Andy went into panic mode, as you would, and was not very impressed, and told Snow in no uncertain terms by yelling and swearing. No one heard him swear before. Initially, the others were laughing, but not Andy. The look on Andy’s face said it all, and if looks could kill, then Snow should have died at that moment. The group soon went completely quiet.

Snow was speechless and shocked at Andy’s response, but in typical Snow style said, “well that went well, come on I want to get home tonight, not tomorrow”, and strolled off. Not much was said until they got to their vehicles, and it was quite a while before the tension in the air waned. By that time, Andy had time to realise the funny side, they made up, and all was good.

Ian Blanden was in the car with Snow one day when they stopped at one of the yellow steel swing gates with the heavy metal pin on a long chain:

was riding shotgun, so I got out to open the gate. I knew that this gate was tough because it was stiff and required some work to swing open. And so, I took out my keys, opened the lock, put the pin on the outside of the gate and then struck the gate with the full force of my shoulder. The result was inevitable. The metal pin acted like a pendulum. It swung up in a complete arc and struck me on my forehead, fair between the eyes. I fell to my knees, saw stars in my eyes and remember turning around to face Snow, who was still in the driver’s seat of his yellow ute, with tears of laughter rolling down his face. It took quite a while for the smile, and the tears, to disappear!

Snow didn’t like anyone knowing when he got bogged. One day he called Jeff Angel on the radio to meet up with him and the logging contractor near Sugarloaf. Snow told him to come the back way. On his way there Jeff got a flat tyre. When he arrived, he saw Snow’s vehicle in mud up to the doors. After watching Jeff replace the flat tyre, Snow got into Jeff’s ute with the contractor and told Jeff a skidder was just over the hill that he could use to get his car out of the mud, and promptly drove off.

At work

One day Mort watched Snow loading logs at Parrawe with the 555 Skagit. One log wasn’t sitting as he wanted. So, in a rage, he pulled the log off the truck, swung the tongs sharply to the left, then to the right to gain momentum and then let the log go. It ended up about 30 metres down the bottom side of the road. All the time this happened, Mort could see Snow’s mouth working but couldn’t hear the words. Luckily, he didn’t, as he was sure every expletive known to man came out of his mouth.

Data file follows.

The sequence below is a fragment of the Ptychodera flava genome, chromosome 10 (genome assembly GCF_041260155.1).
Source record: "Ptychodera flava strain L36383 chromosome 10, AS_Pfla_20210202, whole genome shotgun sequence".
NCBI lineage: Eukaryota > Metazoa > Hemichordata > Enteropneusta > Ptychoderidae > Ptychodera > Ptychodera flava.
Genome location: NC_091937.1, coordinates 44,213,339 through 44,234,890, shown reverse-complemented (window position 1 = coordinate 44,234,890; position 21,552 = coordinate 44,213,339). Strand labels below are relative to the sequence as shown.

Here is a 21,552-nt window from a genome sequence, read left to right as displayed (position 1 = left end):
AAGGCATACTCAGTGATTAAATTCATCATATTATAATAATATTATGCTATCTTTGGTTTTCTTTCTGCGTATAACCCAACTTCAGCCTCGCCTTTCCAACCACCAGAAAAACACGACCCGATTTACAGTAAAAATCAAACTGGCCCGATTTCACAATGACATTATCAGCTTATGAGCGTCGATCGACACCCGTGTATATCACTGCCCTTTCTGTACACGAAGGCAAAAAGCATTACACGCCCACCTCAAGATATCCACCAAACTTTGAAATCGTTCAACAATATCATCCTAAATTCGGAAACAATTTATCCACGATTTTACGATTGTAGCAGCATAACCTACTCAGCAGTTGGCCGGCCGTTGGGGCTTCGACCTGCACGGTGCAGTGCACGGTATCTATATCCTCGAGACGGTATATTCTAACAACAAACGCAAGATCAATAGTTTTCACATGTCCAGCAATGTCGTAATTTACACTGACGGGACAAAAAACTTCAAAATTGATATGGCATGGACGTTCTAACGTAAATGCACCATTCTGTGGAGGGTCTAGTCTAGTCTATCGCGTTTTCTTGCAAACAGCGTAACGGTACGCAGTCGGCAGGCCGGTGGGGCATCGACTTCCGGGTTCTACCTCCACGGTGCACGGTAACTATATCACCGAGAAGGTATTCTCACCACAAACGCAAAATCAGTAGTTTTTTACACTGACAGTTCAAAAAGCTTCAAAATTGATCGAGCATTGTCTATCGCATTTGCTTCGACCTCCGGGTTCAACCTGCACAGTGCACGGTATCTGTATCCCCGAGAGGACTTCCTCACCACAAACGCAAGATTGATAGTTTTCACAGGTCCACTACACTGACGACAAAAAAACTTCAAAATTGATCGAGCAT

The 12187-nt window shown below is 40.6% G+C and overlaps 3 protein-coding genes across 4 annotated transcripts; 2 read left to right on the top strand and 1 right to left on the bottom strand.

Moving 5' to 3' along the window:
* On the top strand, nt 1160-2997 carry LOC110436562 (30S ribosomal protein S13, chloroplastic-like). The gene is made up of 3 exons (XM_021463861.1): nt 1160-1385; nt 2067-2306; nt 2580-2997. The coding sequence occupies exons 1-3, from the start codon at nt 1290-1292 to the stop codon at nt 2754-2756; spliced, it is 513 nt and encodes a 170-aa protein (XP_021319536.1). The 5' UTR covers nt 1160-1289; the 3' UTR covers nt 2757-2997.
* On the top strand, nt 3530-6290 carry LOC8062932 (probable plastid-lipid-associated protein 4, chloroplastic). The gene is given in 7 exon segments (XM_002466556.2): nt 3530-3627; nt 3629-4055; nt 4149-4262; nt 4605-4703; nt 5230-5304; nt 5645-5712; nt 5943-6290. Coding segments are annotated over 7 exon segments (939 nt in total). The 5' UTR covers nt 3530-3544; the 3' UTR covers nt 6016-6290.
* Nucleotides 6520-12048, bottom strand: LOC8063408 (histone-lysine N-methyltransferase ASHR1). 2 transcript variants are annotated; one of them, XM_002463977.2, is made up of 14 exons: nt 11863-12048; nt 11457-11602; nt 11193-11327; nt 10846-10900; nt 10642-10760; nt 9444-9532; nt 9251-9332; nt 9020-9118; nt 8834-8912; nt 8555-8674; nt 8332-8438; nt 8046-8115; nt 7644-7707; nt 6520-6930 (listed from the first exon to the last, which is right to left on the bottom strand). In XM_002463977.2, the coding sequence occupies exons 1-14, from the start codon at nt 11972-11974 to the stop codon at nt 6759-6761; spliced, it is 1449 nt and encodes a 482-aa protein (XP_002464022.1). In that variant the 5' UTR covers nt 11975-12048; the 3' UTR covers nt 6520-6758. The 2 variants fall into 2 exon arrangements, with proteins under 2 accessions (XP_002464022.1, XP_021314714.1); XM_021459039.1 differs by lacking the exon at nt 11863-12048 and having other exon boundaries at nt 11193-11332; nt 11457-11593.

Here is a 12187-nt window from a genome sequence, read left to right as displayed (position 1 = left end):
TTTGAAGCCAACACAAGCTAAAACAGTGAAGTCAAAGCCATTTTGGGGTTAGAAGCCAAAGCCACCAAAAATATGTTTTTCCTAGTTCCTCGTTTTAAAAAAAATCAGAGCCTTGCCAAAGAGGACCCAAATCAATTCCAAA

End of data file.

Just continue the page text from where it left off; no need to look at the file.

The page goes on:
Snow often took his holidays and weekends over on the west coast at his shack at Trial Harbour, catching crayfish and mutton birding on the islands. Then, on his return, he would sit down for lunch in the bush with the logging contractors and sometimes AFH staff and pull out his crayfish. Ian Blanden recalls witnessing this on a few occasions:

Snow would be eating the tail meat and I would be left drooling over the legs and other pieces that were left for the Currawongs!”

Snow (right) with Doockie Saward with mutton birds on Hunter Island. Photo Toddy and Gwen Vincent.

Snow often argued with the logging contractors under his supervision, particularly over logging rates. With one contractor, they used to thrash it out nose to nose. Most times, tempers would fray, and the matter would remain unresolved. However, some contractors had friends in the “Pulp”, and calls were made later that evening. Snow would then inevitably receive the instruction the next day to:

pay him C4 rate”. We don’t want them to pull the steam in the mill!” 

Ian says that they had a running joke that:

“…if the Currawongs on Surrey Hills could talk, the only words they would know would be C4 C4!”.

Around 1986-87, AFH tendered and won the work to partially construct the new rail spur from near Guildford to the new Hellyer mine being developed just south of the Surrey Hills estate. Snow was given the lead role to get the logging done ahead of the earthmoving tractors. He was in his prime then as a sort of de facto “Lord of Surrey Hills”. His job was to deploy company-owned logging machinery operated by AFH employees as well as contractors to clear the line and then assist where appropriate to complete bulk earthworks. 

However, the schedule was very tight, and they had about 12 months to complete the project. The start date was in late summer/early autumn. That meant logging and earthworks would have to be performed through winter to have any hope of meeting the deadline. From the beginning, Snow strongly advised Bryan Hayes, newly arrived as Logging Superintendent from Tamar and his new boss, that there was no way work on Southern Surrey could be carried out in winter. He told Bryan that the north-west was not like the north-east – and indicated that Bryan was too optimistic about AFH’s capacity and capabilities to get the work done through winter (one can imagine Snow expressing those views rather politely to Bryan to his face, but in a more colourful way to work mates out of Bryan’s earshot).